"Talk to the world. This is not a choice for us. It is a global standard, and we're at the last leg."
But to answer the secretary's question, at least two of the 5 petitioners asking for the suspension of the K to 12 want graduates to be able go to college in 2016, if they want to. They believe many parents and children think the same.
'SUSPEND K TO 12.' Days prior to the school opening on June 1, concerned parents, along with their kids, stage a protest in front of the Supreme Court asking the suspension of the K to 12 program. File photo by Joel Leporada/Rappler

"Buong mundo nga nag-K to 12 na, hindi naman naging better place ang mundo, so ibig sabihin hindi lang education system ang may problema."

- David Michael San Juan, Suspend K to 12 Alliance
David Michael San Juan of the Suspend K to 12 Alliance says if the High Court grants the suspension, there's no need to go back to the old 10-year curriculum.
He believes there's a way to work around the new curriculum that the education department started gradually implementing in 2012, or a year before the K to 12 was enacted.
"'Yung K to 10, andyan na 'yan, ayusin na natin, fine-tune na lang. Pero 'yung mas drastic na pagbabago, magdadagdag ka ng two years na 'di ka prepared, maraming maaapektuhan. 'Wag muna, 'di pa natin naaayos 'yung K to 10 eh, sayang 'yung pera, dun na lang gamitin. Wala pang mag-aaway-away," he told Rappler.
(K to 10 is already there, so let's just fine-tune it. But the more drastic change, adding two years when you're not prepared, many will be affected. Let's postpone that, because we haven't fixed K to 10 yet. The investments will only go to waste. Let's use it for K to 10 – we'll even avoid conflicts that way.)
But Severo Brillantes, counsel for parents and teachers from the Manila Science High School (MSHS), disagrees with San Juan and says the old curriculum was "even better" than K to 12.
Brillantes represents another group of petitioners who want not just a suspension but a nullification of the law, because they allege that it "in effect diluted" their school's special science curriculum. He says the new curriculum is a "huge step backward in so far as the development of science and technology is concerned."
San Juan also believes the law should be junked because "we don't need this education system."
"Buong mundo nga nag-K to 12 na, hindi naman naging better place ang mundo, so ibig sabihin hindi lang education system ang may problema," he said. (The entire world has already shifted to the K to 12, but it has not become a better place, which means the education system is not the only problem.)
Besides, with what they're hearing from the ground, San Juan says, many Filipinos are for the suspension of the K to 12 – contrary to what the education secretary asserts.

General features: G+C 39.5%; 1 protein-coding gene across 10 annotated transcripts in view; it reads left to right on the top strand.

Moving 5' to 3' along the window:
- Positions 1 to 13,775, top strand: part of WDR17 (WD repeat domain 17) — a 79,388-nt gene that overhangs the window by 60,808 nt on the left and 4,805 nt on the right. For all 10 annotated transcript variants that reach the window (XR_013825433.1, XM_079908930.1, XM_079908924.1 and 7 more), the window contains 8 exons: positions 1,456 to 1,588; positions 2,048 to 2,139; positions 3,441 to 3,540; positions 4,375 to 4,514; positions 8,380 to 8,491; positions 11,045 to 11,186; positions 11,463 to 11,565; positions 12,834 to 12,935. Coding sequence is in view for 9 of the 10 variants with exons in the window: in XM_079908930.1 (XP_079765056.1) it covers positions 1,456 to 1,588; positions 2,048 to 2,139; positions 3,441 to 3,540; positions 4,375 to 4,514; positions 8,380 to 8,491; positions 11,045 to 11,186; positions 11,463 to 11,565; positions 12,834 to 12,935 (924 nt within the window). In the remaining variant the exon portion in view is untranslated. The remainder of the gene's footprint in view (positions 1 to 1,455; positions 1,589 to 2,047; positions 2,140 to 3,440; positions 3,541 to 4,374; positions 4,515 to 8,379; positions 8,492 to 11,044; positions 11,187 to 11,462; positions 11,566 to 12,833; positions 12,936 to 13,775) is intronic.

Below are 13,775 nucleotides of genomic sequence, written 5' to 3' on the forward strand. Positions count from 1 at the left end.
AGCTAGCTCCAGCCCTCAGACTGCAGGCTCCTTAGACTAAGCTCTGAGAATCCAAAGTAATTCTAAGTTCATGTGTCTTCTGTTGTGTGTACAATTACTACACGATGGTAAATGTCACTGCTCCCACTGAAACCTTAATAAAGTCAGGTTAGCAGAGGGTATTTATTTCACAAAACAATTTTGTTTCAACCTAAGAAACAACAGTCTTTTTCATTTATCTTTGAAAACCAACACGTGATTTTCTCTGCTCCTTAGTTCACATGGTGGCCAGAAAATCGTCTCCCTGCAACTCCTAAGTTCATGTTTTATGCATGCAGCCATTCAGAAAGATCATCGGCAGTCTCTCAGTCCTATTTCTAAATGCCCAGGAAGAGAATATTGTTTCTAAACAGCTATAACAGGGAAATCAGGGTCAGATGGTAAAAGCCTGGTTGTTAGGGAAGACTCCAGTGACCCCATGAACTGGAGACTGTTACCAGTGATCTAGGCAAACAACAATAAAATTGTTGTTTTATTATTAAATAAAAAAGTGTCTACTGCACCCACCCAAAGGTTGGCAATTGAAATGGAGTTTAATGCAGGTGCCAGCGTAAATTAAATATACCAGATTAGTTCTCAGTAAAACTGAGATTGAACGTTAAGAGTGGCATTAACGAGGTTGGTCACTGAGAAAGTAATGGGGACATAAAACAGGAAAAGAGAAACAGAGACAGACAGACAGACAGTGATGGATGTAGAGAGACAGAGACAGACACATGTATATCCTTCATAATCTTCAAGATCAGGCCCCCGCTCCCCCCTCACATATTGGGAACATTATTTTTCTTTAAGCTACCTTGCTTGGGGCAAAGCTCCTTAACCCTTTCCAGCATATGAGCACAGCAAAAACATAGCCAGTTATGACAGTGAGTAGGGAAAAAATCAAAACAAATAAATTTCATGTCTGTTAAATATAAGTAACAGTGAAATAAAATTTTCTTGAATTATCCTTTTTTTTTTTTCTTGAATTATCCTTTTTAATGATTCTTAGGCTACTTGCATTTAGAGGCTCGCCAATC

"'Pag tiningnan mo, from all colors of the political spectrum itong mga nag-file na grupo – from Trillanes to Makabayan bloc, from kanan to kaliwa ay nandiyan, mga conservative na unions, grupo nandiyan, mga teachers na ngayon lang nag-rally nandiyan," he explained.
(If you look at it, the groups that filed the petitions comefrom all colors of the political spectrum – from Trillanes toMakabayan bloc, from right to left, conservative unions and groups are there, teachers who are only rallying now are there.)
He predicts chaos, too, if senior high school pushes through in 2016, worried that their worst fears may be realized: many students dropping out of high school and massive displacement of college workers, to name a few.
For Brillantes, whose son also belongs to the batch that will enter senior high school in 2016, a dismissal of their petition means he will have no choice but to send his child to Grade 11 – even if both father and son do not want "this additional burden."
But their fight won't end even if their petitions get dismissed. San Juan says they will continue going around the country to conduct forums and participate in rallies to convince more people to oppose the program.
A new president is coming in too by 2016, and what if he finds the K to 12 problematic?
Both San Juan and Brillantes are hoping the next leader of the land will abandon the program which Aquino, in San Juan's words, "rushed and railroaded" into enactment.
"Battle lines have been drawn…. More people should protest. This is a time [for] people to really speak out because we believe we can tilt the balance in our favor if more people show up and condemn this anti-democratic and despotic education curriculum," Brillantes said.
Will the Supreme Court suspend the K to 12, or will the petitions be dismissed?
The petitioners believe their facts are undisputed, while the education department, or at least their leader, is not anxious at all. Parents and their children have a few month's window in the school calendar to know.